Looks like we’ll have that wet-dry election in November. Progress Dallas, the group organizing the petition drive, turned in one-third more signatures than they needed last week.

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It also looks like Oak Cliff residents won’t have to vote in two referendums. Progress Dallas’ John Hatch told me he is almost positive one ballot will satisfy the obscure and complicated state law in question.

Meanwhile, city officials, in their infinite wisdom, are already spending the sales tax money they expect to get from a wet vote. The city manager told the council she expects that a decision to sell beer and wine will bring in an extra $11.3 million a year, and about half of that this year. I’ll skip the bit here about how well the city forecasts sales tax revenue; rather, it’s enough to note that Addison, from which we’re supposed to be stealing all those booze tax dollars, has never collected $11.3 million a year in overall sales tax, let alone the liquor portion.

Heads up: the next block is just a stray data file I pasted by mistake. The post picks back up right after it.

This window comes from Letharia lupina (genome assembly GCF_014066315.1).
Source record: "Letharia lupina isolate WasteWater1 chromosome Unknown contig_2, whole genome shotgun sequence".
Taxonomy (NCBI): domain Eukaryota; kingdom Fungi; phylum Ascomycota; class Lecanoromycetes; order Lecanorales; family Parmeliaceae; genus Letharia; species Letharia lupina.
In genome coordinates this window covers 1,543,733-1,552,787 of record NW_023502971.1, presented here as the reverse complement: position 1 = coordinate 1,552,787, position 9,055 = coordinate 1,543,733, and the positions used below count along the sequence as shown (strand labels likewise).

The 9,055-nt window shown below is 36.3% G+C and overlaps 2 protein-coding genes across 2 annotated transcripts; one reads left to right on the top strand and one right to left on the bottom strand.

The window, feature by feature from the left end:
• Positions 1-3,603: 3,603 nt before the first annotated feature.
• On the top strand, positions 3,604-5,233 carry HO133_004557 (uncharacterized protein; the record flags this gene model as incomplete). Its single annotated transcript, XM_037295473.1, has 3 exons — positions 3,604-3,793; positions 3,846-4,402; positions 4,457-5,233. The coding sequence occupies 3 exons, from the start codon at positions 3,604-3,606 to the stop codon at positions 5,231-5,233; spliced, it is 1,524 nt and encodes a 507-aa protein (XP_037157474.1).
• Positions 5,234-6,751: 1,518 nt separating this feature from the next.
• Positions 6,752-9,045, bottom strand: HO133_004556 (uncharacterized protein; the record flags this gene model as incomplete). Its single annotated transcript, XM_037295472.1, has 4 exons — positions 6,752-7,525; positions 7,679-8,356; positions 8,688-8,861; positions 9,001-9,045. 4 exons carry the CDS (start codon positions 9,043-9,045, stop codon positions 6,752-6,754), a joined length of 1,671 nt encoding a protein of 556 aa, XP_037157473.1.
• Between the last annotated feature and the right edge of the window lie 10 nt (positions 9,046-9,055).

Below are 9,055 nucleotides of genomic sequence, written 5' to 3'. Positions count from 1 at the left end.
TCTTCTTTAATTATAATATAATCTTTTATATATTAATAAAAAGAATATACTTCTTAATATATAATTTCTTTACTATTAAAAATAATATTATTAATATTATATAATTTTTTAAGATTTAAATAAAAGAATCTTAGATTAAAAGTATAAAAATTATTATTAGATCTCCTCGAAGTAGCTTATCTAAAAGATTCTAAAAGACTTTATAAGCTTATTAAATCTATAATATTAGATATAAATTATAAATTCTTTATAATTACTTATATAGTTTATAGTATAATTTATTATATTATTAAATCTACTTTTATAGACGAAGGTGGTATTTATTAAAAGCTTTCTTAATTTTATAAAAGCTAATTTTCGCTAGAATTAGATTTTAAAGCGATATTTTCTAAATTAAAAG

Or as Christoper Carpenter, who studies these things at the University of California at Irvine, told me: “There is usually a shift in tax revenue after a wet-dry election or Sunday sales election, but it’s about timing. It’s not about the overall amount of alcohol that people consume. You’ll see a shift after a wet-dry election, and then the figures, over time, go back to where they were.”

And, finally, for everyone who expects Costco to flock to Dallas after a wet vote, here’s something you probably didn’t know. Costo has 10 stores in New York state, none of which sell beer or wine. It’s illegal for grocery stores in New York state to sell booze.

And, just for the record, I’m a wet. What I’m not is someone who trusts City Hall and their predictions about how a wet vote will solve the budget crisis.